lowed; the gun was quickly captured, and turned against ture Paris in any future invasion of France; and it is well the troops; and forthwith it was sending death through known that Napoleon intended to encompass the city with their retreating ranks. During the assault on the Tuil fortifications, and only delayed doing so from apprebeneries, another of these scholars advanced at the head of sion of alarming the national pride. Had he carried his his company to one of the iron gates; when, having asked design into execution, his overthrow in 1814 might have to see the commander of the guard, a superior officer been long delayed, if not rendered impossible; as Paris presented himself. Open your gates, sir,' said the young would in that case have easily held out against the Allies, man, if you do not wish to be, every one of you, exter- till the return of Napoleon from his fatal cross-march to minated : might, as well as right, is with the people.' St Dizier. The present fortifications, however, although Retiring a step or two, the officer replied by snapping a originating in the bellicose spirit of the Thiers party, are pistol at the youth. Boiling with fury, the people rushed prosecuted, it is alleged, by the reigning monarch and his en masse against the gate, and burst it open; and the present minister, less as a defence against foreign assault, next instant the officer found himself held by the grasp than as a means of more easily quelling any insurrection and completely in the power of his intended victim. in Paris—as the cannon of the forts completely command • Your life is in my hands,' said the youth, “but I shall the city. This apprehension is entertained by many not shed your blood.'. Overcome by this magnanimity, members of the Chambers of Deputies; and though it is the officer tore from his breast an order which he carried, now too late to prevent the project being executed, the and offered it to his gallant antagonist. Take it,' he question has been, and still occasionally is, a subject of
none can be more worthy to wear it.'. He be- stormy debate and altercation in the Legislative Chamsought him at the same time to let him krow his bers. name; but the youth merely replied that he was a pupil of the Polytechnic School, and then retired among the crowd.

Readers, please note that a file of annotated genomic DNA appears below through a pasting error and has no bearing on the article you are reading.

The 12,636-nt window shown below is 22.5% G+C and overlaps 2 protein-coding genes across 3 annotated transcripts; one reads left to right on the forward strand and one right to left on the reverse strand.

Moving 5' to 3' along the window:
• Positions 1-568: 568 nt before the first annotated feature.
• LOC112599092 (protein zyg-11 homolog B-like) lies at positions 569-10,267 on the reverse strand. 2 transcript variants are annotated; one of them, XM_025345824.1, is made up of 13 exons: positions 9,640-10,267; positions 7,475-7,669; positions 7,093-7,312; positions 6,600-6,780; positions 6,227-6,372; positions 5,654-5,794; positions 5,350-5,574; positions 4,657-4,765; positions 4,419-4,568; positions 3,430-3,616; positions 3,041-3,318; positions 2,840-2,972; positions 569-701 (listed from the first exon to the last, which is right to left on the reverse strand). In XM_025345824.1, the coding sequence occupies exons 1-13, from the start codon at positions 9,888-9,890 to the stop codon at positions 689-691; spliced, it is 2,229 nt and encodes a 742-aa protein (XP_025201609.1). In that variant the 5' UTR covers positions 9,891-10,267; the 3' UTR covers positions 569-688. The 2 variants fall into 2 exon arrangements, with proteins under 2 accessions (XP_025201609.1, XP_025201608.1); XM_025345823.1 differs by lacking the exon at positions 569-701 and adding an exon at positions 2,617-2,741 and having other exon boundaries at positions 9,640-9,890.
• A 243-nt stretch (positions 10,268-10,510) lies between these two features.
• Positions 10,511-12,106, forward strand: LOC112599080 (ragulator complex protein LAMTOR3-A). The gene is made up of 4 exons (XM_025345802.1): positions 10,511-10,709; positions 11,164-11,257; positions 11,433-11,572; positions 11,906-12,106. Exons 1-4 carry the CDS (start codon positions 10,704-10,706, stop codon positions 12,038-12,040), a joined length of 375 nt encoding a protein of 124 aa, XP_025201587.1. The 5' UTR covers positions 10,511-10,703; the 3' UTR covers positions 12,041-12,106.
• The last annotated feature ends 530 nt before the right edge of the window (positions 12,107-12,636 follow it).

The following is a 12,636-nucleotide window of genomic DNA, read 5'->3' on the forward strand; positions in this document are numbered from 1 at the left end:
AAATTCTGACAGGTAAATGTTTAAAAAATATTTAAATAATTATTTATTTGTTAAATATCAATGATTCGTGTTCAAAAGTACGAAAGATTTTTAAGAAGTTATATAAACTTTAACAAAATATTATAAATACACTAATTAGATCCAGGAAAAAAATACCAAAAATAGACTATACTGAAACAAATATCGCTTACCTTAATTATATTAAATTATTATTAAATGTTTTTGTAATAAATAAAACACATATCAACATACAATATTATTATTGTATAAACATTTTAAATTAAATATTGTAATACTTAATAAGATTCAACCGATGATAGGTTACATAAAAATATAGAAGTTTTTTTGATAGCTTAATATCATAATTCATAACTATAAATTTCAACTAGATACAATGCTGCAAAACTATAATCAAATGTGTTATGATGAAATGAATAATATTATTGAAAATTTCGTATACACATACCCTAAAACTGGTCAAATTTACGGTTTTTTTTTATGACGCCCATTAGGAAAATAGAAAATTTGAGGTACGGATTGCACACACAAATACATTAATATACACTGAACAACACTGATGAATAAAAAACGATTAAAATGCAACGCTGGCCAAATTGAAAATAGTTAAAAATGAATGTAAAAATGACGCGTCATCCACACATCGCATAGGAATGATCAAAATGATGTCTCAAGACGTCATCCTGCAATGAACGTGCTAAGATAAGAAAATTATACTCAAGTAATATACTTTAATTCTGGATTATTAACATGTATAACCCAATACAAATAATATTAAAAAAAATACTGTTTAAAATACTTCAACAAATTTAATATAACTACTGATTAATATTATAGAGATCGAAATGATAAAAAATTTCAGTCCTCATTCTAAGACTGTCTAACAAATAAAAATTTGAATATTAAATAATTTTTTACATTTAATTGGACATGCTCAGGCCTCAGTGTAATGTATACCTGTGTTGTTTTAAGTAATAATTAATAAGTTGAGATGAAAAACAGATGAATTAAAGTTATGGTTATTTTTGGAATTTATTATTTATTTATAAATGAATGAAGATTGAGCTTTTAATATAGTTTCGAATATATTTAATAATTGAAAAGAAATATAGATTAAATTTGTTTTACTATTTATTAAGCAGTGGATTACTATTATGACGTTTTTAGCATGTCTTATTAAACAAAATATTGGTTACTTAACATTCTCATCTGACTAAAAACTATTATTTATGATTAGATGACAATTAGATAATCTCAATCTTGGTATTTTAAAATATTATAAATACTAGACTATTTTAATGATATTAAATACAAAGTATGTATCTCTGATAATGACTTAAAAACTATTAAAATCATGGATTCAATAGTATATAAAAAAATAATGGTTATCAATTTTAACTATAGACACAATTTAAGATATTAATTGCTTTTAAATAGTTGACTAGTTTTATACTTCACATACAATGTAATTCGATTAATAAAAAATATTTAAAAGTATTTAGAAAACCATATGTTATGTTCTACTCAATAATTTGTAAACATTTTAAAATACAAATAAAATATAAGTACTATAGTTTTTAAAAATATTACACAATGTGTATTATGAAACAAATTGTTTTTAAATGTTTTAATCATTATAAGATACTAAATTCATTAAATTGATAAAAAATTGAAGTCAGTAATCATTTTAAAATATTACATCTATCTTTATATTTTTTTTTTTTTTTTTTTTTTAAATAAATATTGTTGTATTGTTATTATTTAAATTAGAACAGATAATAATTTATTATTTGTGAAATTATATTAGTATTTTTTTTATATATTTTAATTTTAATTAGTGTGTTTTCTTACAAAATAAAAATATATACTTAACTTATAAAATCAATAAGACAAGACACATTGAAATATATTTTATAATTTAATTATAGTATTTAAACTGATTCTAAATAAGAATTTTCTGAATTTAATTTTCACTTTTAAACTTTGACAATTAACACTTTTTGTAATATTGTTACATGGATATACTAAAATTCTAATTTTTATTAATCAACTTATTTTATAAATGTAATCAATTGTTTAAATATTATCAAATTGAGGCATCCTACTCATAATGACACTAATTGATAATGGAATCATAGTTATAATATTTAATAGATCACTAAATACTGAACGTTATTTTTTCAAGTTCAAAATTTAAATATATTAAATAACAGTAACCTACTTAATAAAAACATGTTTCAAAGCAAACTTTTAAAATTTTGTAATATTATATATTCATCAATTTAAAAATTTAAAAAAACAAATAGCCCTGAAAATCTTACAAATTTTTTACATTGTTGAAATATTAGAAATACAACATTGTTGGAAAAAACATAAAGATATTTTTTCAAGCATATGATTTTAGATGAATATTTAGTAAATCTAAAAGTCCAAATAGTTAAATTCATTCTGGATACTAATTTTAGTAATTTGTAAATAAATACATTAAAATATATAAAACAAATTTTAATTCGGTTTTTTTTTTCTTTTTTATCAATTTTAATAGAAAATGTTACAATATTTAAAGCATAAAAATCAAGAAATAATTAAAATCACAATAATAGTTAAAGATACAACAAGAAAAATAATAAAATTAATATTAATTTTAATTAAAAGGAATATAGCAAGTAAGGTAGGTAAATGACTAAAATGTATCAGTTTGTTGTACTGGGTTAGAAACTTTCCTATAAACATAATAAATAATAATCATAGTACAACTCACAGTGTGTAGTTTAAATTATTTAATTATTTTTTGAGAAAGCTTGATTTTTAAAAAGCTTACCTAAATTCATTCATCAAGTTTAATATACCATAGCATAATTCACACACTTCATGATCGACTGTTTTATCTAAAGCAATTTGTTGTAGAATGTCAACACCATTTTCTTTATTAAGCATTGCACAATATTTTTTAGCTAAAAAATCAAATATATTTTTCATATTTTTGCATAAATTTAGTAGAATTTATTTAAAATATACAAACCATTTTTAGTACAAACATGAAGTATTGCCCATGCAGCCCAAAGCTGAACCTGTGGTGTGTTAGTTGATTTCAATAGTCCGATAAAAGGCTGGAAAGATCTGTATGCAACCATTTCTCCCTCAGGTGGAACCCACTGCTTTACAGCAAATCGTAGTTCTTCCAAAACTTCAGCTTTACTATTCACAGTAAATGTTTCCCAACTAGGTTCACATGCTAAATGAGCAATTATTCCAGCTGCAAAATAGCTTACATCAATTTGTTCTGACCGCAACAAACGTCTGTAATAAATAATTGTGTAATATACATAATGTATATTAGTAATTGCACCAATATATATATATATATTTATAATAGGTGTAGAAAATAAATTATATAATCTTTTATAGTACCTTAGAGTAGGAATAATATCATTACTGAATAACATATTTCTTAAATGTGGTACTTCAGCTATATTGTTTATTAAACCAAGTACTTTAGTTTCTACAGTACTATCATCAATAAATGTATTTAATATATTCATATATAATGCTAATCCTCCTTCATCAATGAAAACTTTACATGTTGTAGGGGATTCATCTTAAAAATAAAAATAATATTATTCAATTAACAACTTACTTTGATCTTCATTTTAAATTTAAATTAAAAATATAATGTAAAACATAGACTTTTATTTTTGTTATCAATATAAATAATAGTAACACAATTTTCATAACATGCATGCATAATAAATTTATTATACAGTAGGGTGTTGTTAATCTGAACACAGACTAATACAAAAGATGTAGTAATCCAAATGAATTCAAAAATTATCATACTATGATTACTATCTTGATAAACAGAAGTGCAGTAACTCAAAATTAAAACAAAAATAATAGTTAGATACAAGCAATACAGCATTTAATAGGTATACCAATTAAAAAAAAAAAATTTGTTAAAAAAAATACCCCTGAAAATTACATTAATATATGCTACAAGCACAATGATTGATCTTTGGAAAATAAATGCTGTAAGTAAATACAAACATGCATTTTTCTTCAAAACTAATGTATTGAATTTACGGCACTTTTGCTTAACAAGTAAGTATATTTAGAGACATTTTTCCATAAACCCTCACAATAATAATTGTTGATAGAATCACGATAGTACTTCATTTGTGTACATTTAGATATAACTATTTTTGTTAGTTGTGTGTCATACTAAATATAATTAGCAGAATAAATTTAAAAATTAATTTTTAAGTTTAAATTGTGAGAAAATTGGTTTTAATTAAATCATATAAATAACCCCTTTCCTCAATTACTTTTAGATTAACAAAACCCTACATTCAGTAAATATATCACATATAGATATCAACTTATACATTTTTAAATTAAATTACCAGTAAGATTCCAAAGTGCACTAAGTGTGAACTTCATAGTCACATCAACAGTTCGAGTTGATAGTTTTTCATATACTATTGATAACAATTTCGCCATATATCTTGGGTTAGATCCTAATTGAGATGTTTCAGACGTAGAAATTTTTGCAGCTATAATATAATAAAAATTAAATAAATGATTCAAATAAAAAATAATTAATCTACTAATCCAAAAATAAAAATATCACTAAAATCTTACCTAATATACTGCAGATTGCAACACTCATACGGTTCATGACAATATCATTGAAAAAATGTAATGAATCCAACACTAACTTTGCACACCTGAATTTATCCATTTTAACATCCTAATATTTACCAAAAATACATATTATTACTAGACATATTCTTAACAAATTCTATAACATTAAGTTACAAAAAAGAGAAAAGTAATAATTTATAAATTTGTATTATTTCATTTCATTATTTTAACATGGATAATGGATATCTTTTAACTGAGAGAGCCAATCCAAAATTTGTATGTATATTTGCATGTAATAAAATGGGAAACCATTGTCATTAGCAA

CAMELOPARD HUNTING. * The conduct of the French people on this occasion was to the sportsman, the most thrilling passage in my ad. truly above all human praise." Their moderation in vic- ventures is now to be recounted. In my own breast it tory even exceeded the bravery that gained it. No one awakens a renewal of past impressions, more lively than act of cruelty stained the glorious laurels which they had any written description can render intelligible; and far
Even plunder was unknown among the poorest abler pens than mine, dipped in more glowing tints, would classes of the multitude. A most affecting circumstance, still fall short of the reality, and leave much to be supwhich cannot be told without emotion, is related of those plied by the imagination. Three hundred gigantic elewho opened the bankers' and goldsmiths' shops. The phants, browsing in majestic tranquillity amidst the wild lowest of the mob were for hours among untold treasure, magnificence of an African landscape, and a wide stretchand unwitnessed; not a farthing - not a trinket was ing plain, darkened, far as the eye can reach, with : touched. The same persons were seen, after the fatigues moving phalanx of gnoos and quaggas, whose numbers and perils of the day, begging charity, that they might literally baffle computation, are sights but rarely to be have wherewithal to purchase the meal of the evening; witnessed; but who amongst our brother Nimrods shall and when the purses of the admiring bystanders were hear of riding familiarly by the side of a troop of colossal pressed upon them, a few pence was all they would ac- giraffes, and not feel his spirit stirred within him? He cept! No Greek, no Roman virtue ever surpassed, ever that would behold so marvellous a sight must leare the equalled, this.'